Nancy Anderson, Retired Librarian; Gwinn Area Community Schools, Gwinn, MI
    30 years of experience as a teacher and librarian

.  Illus. by Lee Ann Nakwesee and John 
    Lawrence.  Photos by Bill Bachhuber.  New York: DK, 1998.  38p.  Accompanied by CD.  
    0-7894-2571-8; hb., $24.95    98-3522    Gr. 1-6+    398.2

    Chief Lelooska's first book of Northwest Coast folktales, ECHOES OF THE ELDERS, received acclaim.  That title and this one were published after Lelooska's death in 1996.  This oversize book also contains noteworthy illustrations which evoke several Northwest coast tribes including the Tlingit and Haida as well as the Kwakiutl people, the clan into which Lelooska was adopted in 1968.  Although Lelooska's name means "he who cuts against wood with a knife," the illustrations are not his work.
     A map of the people of the Northwest Coast also includes wildlife that are featured in the tales.  The five stories are about ant, bear, loon, raven, halibut, and puffin.  The last story is a variant of a favorite story about how light and humans came into the Pacific Northwest.  Italicized words are phonetic spellings of the language of the Kwakiutl.  Chief Lelooska tells the legends on the accompanying CD and the drums and chants add authenticity to the tales.  This title will be a welcome addition to collections and will be checked out by teachers of art, science, social studies, and storytelling. Students will check out the book for Native American and nature studies.  The book is great for integrated studies programs.
    Mary Ann Paulin;  Director, Superiorland Preview Center, Marquette, MI
    32 years experience as a school library-media specialist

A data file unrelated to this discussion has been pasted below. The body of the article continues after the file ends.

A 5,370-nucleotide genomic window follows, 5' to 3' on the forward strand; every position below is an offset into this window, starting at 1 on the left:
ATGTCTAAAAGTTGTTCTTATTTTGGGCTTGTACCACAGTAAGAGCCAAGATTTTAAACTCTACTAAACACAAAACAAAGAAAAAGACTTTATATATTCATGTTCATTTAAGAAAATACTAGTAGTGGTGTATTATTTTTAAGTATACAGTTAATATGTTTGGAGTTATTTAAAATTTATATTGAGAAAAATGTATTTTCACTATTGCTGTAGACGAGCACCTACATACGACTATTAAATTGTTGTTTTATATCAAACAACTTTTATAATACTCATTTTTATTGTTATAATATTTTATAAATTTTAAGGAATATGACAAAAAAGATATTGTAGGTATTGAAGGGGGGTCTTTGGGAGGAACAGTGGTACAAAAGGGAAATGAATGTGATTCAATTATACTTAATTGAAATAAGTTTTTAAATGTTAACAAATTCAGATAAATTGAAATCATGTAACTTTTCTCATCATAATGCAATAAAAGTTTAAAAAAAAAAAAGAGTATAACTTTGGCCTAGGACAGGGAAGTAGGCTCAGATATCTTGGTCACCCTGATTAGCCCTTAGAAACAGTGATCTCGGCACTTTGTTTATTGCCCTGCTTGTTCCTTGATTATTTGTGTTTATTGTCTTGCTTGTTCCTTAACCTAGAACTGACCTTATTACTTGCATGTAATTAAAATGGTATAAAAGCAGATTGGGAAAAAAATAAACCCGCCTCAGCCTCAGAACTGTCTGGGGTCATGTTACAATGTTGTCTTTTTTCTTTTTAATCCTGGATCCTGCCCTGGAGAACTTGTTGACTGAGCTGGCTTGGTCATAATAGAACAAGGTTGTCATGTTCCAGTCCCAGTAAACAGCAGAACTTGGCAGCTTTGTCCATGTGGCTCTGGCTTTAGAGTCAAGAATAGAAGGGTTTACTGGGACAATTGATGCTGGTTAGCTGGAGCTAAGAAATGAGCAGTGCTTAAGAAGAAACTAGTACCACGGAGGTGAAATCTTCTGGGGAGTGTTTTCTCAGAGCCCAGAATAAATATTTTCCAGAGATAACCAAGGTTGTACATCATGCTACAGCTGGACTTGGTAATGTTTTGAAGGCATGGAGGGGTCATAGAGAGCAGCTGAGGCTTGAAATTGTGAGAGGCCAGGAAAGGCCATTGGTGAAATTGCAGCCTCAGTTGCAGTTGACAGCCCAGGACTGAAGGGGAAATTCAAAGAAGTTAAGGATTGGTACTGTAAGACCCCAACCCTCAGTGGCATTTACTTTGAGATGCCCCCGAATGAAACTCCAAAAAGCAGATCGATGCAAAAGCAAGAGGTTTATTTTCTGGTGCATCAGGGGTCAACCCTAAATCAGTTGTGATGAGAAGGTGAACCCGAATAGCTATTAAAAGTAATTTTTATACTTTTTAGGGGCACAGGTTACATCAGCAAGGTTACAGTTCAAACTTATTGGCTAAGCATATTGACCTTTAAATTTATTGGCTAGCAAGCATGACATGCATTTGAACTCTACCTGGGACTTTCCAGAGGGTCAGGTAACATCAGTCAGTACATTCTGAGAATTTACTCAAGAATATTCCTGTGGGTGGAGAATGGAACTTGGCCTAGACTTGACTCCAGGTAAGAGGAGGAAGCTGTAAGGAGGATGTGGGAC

Numeroff, Laura.  IF YOU TAKE A MOUSE TO THE MOVIES.  Illus by Felicia Bond. 
    New York: Geringer/Harper, 2000.  32p.  0-694-70105-X; bk & cass., $11.95.      
    PreS-Gr. 3      E  

    Jason Alexander of Steinfeld fame reads this circular Christmas story.  Also on the cassette are other songs and readings including “Mouse’s 12 Days of Christmas.”   The song includes a great big chocolate chip cookie instead of a pear tree and items from the text like strings of popcorn and green boxer shorts with candy canes on them.  The second song is a medley of tunes from secular and sacred Christmas songs that lend themselves to a popcorn theme.  The popping sound lends itself nicely to “Jingle Bells” and works into the chorus (Fa la…) of “Deck the Halls.”  The tape, along with a supply of chocolate chip cookies or popcorn and two of Numeroff’s books can make a great story hour combination.  The story itself is superbly read, the songs are sung with gusto, and the book is a winner.  What a great combination.
    The cassette is accompanied with a small sized book that contains everything that was in the original title published in 2000.  The book begins when a boy takes a mouse to the movies where the mouse wants popcorn which leads to decorating a Christmas tree with it, making a snowman, having a snowball fight, singing Christmas carols, making ornaments which leads back to the popcorn decorations and the movies. This new title, using the same pattern as the previous ones, is as good or better than the first one.  Other books by Numeroff using the same pattern are:  IFYOU GIVE A MOUSE A COOKIE (Harper, 1985), IF YOU GIVE A MOOSE A MUFFIN (Harper, 1991) and IF YOU GIVE A PIG A PANCAKE (1998).
    Mary Ann Paulin; Director, Superiorland Preview Center, Marquette, MI
    32 years of experience as a school library/media specialist

Primavera, Elise.  AUNTIE CLAUS.  Illus by author.  San Diego:  Silver Whistle/Harcourt, 
    1999.  CD:  Rosemary Killen Productions, 2001. 15 min.  Read by Ellen Burstyn.  
    Music by John Guth.    Gr. K-3        E